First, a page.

Saudi Arabia’s youngest gymnast vows that she ‘will win Olympic gold’ one day

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Saudi Arabia's youngest gymnast Aya Shata. (AN photo)
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Saudi Arabia's youngest gymnast Aya Shata. (AN photo)
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Saudi Arabia's youngest gymnast Aya Shata. (AN photo)
Updated 17 March 2018
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Saudi Arabia’s youngest gymnast vows that she ‘will win Olympic gold’ one day

JEDDAH: When Aya Shata was 5, she told her mother she would grow up to become an Olympic champion.
Now, two years later, Saudi Arabia’s youngest gymnast is on her way to realizing her dream. And her mother, Dr. Dania Bogari, said she “will go to the ends of the earth to make that happen.”
Shata was born and raised in Jeddah and attends Jeddah Knowledge School.
The young gymnast started practicing gymnastics by herself at the age of 2, and would enrol in camps whenever she traveled.
Shata is enthusiastic about other sports, too, and has taken classes in ballet, football and basketball. She has an orange belt in karate.
Aya has several certificates from the Dynamic Code Center sports club in Jeddah, which has congratulated her on her gymnastic achievements.
Her mother said that Aya’s older brother Alwaleed had been her inspiration. “They are three years apart, and he showed her the world of sports when she first opened her eyes,” said Bogari.
“I want to go to the Olympics when I grow up, win gold medals and represent Saudi Arabia,” the young gymnast told Arab News.
She took part in many gymnastic competitions, including Spartan Arabia in January 2017.
“Even when Aya was 2, I noticed that she was different from other children,” her mother said. “She was very determined. She was passionate about gymnastics. Other kids were not — they used to cry. I felt like their mothers were pushing them into it.
“Aya is different, she loves to go and actually asks me to take her to gymnastics,” she said.
Bogari said her daughter’s determination made gender roles and age limitations meaningless.
“She was the only girl in the soccer team. It was weird for the boys, but she did well. Even in basketball, she was the youngest and the coaches wanted to put her in the younger group, but she proved she can play with the older children.”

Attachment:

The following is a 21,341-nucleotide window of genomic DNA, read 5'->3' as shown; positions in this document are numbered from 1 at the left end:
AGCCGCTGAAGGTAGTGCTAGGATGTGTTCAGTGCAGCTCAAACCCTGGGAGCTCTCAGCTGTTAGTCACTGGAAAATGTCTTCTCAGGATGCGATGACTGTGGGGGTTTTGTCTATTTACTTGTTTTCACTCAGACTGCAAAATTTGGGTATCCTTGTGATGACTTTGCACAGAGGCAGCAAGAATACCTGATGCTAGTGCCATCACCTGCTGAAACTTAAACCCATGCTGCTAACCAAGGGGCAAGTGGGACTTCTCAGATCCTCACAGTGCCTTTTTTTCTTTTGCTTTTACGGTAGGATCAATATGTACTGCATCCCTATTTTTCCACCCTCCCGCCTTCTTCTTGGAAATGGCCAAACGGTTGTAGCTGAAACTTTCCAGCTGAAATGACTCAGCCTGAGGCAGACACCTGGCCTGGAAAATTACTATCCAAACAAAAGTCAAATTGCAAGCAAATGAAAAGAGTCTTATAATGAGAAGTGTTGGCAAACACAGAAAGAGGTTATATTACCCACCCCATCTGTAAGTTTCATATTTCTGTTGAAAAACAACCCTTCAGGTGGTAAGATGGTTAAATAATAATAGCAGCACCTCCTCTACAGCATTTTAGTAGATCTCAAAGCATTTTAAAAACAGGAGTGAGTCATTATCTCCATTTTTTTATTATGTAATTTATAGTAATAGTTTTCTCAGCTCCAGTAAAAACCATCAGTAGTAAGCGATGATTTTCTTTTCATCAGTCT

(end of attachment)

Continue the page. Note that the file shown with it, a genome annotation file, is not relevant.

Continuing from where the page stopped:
The young gymnast cares deeply about the environment and has created a scrapbook that highlights types of pollution and their risks.
“Aside from sports, Aya is very creative,” her mother said.
Bogari urged Saudi schools to foster talent and pointed to the UAE’s “Youth Ambassador Program” as an example of talented young people being trained as future national representatives.
“Aya is so proud to be Saudi — she loves her country, and wants to represent it and show that anything others can do, we can, too.
“I hope Aya finds all the support she needs to pursue her dream as a Saudi Olympic champion. As Crown Prince Mohammed bin Salman said: ‘The success of the nation depends on the youth.”
Meanwhile, the young gymnast’s advice to anyone who wants to succeed is to “dream big and practice more to fulfil your talent.”


Green light for crown prince-led Saudi privatization program

Updated 25 April 2018
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Green light for crown prince-led Saudi privatization program

  • The Privatization Program is one of 12 key elements of the Saudi Arabia’s Vision 2030
  • The program is aimed at increasing job opportunities for Saudi nationals

RIYADH: Saudi Arabia’s Council of Economic and Development Affairs on Tuesday approved the Privatization Program that is one of 12 key elements of the Kingdom’s Vision 2030. 

The program is aimed at increasing job opportunities for Saudi nationals, attracting the latest technologies and innovations, and supporting economic development.

It encourages both local and foreign investment in order to enhance the role of the private sector, with government entities adopting a regulatory and supervisory role. The aim is to increase the private sector’s contribution to GDP from 40 percent to 65 percent by 2030. 

The program will aim to reach its objectives through encouraging the private sector to invest in establishing new schools, universities and health centers, while the government pursues its organizational and supervisory role in health and education.

The privatization program aims to benefit from previous success stories, with the private sector’s collaboration in the development of infrastructure, and its involvement on a large scale in sectors such as energy, water, transport, telecommunications, petrochemicals and finance.

The program sets out a series of objectives in three areas: Developing a general legal framework for policies related to privatization; establishing organizational foundations and dedicated institutions to execute the policies; and setting a timescale for their delivery. 

The Council of Economic and Development Affairs is headed by Crown Prince Mohammed bin Salman.